Business Finance and Loan Definitions You Need to Know

March 21, 2012

You need to know these finance terms when it comes to managing your business. It will help you ensure your business has the money it needs to pay employees, vendors and other business-related expenses. The list also includes terms related to loans and getting financing.

Accounts receivable (AR). Money owed to a company from its clients or debtors. The company has performed the service or delivered the product, but it hasn't yet received payment.

Accounts receivables financing. See factoring.

Angel investor. (Also referred to as private investor.) Affluent individuals who provide working capital to a start-up company. They may ask for partial ownership equity in exchange. Angels aren't always motivated by profit because they're passionate about the product or service, or know the individuals personally.

Balance sheet. Snapshot of what your company owns (assets), what it owes (liabilities) and its net worth (shareholder's equity) dating from day one of business to the date on the balance sheet.

Business line of credit. Works like a credit card except a business can write checks for any amount up to the maximum amount set by the financial institution. The business pays interest on the funds spent, not for the full amount of the line of credit.

Cash flow. Cash flow is the money that transfers in and out of a business. Cash enters a business through financing, operations, and investments. Cash flows out of the company's finance through expenses and investments.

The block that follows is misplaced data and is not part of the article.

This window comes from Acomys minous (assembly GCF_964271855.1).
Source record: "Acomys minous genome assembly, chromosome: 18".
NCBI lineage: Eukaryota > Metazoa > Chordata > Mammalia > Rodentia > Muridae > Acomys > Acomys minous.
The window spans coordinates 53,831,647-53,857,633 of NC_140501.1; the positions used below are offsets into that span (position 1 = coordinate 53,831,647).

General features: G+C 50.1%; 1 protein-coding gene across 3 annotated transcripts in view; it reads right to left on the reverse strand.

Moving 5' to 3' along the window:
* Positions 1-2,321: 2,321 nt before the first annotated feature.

Credit card. A card used to make purchases on credit. A credit card may have a borrowing limit and fees. The limit, fees, and interest rate depend on the credit card issuer's policies and the cardholder's (or company's) credit history.

Factoring. (Also referred to as invoice financing and accounts receivables financing.) Selling accounts receivables to a third party (factor) at a discount. Factoring isn't a loan as the company gets paid for its asset. The factor takes on the risk when it buys the accounts receivables in ensuring they're paid. For example, a client has an accounts receivable worth $100. It sells the invoice to a factor for $80. Although it won't see the full $100, selling invoices allows the company to get cash faster.

Income statement. (Also referred to as profit and loss statement.) Shows the company's sales, expenses, taxes and net profit for a set time, such as a quarter or year. Analyzing multiple statements reveals whether the company is showing a profit or loss.

Invoice financing. See factoring.

Micro loans. Small, short-term loan to impoverished business owners.

Peer-to-peer (P2P) lending. Loans from individuals, colleagues, friends, or family, or from strangers through online P2P communities. It makes it possible to obtain loans without going to a financial institution.

Profit and loss (P&L) statement. See income statement.

Short-term loans. Extended credit with a fixed repayment period and interest rates. Typically require repayment within one year.

Venture capital (VC). Group of investors or an organization that invests in a start-up. It's a high risk investment that could bring in better than average returns.

Working capital (WC). A company's current assets minus its current liabilities. When the company has working capital, it can pay its short-term debts and operational expenses. A working capital deficit puts a company at risk for paying its creditors and bankruptcy.

What other business financing definitions are important? What definitions would you like explained?